Two weeks ago my alarm was going off to wake me up to get the airport in Athens. It's about time I downloaded pictures and wrote a post that's not on my phone.
The problem is, I sat down at my computer with no idea of what angle to take. Should I just write a blog post about each place? Except Thessaloniki; all that needs to be said has been said and nothing else needs to be said. Should I go thematic: ruins, beaches, sunsets? That could work, except we're talking about Greece here, which is pretty much entirely ruins, so that would be super long, and I love sunset pictures, as you've all seen, but how many do you really want to look at it in a row? Stymied, I scrolled through my pictures. One theme jumped out.
That theme was: holy cow, Greece is so freaking beautiful I can't even handle it. Allow me to give you a tour of just a few of the postcard-worthy views in this beautiful country.
This was a surprisingly spiritual experience for me. I do not now nor have I ever worshipped the Greek gods, but looking at this magnificent structure, pondering on what the early Greeks sacrificed to build it, made me think about what I sacrifice for my God today, and if it will withstand the wars, disasters and potentially destructive effects of time.
I climbed to the top of the Panathenaic Stadium for this view. In it the cranes and scaffolding disappear, as do the tourists that I know thronging the Parthenon. All you see is the hill rising out of the city below.
The beach around Athens
I'm sure there are ugly beaches somewhere, but they just seem built for being picturesque. The sun behind the clouds, the light reflecting off the water, the water making the sand look dark in contrast. At one point the airplanes all flew in formation in front of the sun and I wished I had a camera ready, but I also realized I don't want to experience my vacation through a camera lens. If I wanted to just see pictures of Greece, there are much better photographers taking much better pictures. I want my pictures to remind me of what I saw in Greece.
The Temple of Apollo in Delphi on the side of the mountain
A surprising amount of the oracle's compound is still standing. There's a marble stadium, a treasury and a theater that are largely intact. This was where the ancient Greeks went for wisdom. I think maybe that was because it was so quiet. It is almost on the top of a mountain, far away from Athens, difficult to get to when you're not on a bus that seems wider than the streets of this tiny town and the others we passed through to get there. This vista is when I realized I missed the mountains -- not enough to move back to mountains, but enough to wish Lubbock were a little less flat.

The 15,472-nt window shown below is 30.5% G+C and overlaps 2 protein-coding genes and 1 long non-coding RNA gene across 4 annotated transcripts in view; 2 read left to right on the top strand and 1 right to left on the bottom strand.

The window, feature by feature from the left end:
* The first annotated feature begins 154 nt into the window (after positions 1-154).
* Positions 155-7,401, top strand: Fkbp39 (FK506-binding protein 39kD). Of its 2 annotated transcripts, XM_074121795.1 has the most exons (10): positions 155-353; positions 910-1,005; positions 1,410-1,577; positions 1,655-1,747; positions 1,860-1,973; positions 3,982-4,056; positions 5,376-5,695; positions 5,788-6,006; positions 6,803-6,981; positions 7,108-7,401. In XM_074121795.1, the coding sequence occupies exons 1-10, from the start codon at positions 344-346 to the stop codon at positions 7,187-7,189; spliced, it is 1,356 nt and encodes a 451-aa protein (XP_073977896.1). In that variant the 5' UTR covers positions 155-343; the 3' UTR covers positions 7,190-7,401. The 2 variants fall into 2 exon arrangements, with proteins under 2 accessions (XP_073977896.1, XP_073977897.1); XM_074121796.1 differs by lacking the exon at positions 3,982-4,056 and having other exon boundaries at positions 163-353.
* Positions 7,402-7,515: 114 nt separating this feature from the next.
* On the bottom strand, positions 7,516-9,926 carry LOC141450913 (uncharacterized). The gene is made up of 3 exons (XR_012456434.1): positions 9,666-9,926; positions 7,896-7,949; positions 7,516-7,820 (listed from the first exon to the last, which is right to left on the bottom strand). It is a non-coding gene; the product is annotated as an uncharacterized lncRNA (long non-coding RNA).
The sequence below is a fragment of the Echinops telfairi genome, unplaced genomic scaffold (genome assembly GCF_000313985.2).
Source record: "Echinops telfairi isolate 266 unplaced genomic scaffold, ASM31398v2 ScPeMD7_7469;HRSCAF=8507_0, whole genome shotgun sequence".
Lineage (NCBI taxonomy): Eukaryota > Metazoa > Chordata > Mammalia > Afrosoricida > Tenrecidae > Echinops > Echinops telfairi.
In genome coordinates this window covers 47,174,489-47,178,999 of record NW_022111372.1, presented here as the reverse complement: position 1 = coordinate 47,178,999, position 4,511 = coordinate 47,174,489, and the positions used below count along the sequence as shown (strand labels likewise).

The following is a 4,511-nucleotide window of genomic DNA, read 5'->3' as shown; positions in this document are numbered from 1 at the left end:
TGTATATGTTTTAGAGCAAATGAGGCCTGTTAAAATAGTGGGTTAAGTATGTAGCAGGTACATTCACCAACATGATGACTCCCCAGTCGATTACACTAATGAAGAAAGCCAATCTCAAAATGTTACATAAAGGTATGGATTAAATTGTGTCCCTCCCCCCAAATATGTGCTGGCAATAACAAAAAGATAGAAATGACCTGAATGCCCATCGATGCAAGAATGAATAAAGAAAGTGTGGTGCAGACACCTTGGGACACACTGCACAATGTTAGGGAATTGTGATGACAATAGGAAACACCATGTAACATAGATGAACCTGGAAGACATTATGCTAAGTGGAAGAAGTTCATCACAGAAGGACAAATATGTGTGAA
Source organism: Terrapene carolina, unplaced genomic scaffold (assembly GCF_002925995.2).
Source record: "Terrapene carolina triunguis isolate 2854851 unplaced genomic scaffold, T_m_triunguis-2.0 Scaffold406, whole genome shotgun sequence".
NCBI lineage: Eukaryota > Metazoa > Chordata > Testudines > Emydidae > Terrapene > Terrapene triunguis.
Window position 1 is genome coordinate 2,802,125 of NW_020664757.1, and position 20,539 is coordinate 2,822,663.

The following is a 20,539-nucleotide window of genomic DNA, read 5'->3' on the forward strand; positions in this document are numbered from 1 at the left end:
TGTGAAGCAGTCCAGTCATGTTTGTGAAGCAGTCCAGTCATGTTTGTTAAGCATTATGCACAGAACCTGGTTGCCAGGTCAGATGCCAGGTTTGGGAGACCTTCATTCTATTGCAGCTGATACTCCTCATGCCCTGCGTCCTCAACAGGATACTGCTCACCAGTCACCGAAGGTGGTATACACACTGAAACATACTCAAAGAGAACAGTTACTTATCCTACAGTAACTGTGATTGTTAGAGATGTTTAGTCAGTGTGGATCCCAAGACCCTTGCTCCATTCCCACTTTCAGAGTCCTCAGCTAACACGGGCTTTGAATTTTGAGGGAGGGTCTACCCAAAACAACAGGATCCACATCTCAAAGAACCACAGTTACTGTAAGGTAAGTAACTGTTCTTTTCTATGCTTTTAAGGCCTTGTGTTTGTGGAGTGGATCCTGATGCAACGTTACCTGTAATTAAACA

Getting closer to heaven
Can you make out the monasteries, perched on the edge of cliffs? There's one on the left and one or two on the far right. Can you imagine getting out of bed, looking out the window and seeing this view every day?
Yup, another sunset. Meteora is pretty much beautiful in any light. If you go to Greece, this is worth the trip to the innards of the country. Athens is cultural and exciting and the islands are absolutely beautiful, but Meteora is its own kind of breathtaking.
A small art gallery that used to be a mosque, sitting along the old harbor in Chania, Greece. (I just wrote harbour. Apparently, since I don't know Greek, I just write in British when I'm writing about countries that are not America.)
The sea and sky were a little angry as I walked along the seawall to the lighthouse. It made it a different kind of beautiful. (It also is the reason I saw nude swimmers instead of mountain goats.)
The Aegean Sea
That's a volcano that, several hundred years ago, created the Santorini we know and love today. (Well, the island part. The Greeks whitewashed their buildings and built swimming pools on the side of the cliff.)
The cliffside dwellings of the modern Greeks
And you know I'm going to end with a sunset picture, right? It's yet another one from Oia, just before the sun finally dips into the sea. But trust me when I tell you, as beautiful as it is, says the humble photographer, it is nothing compared to actually watching it.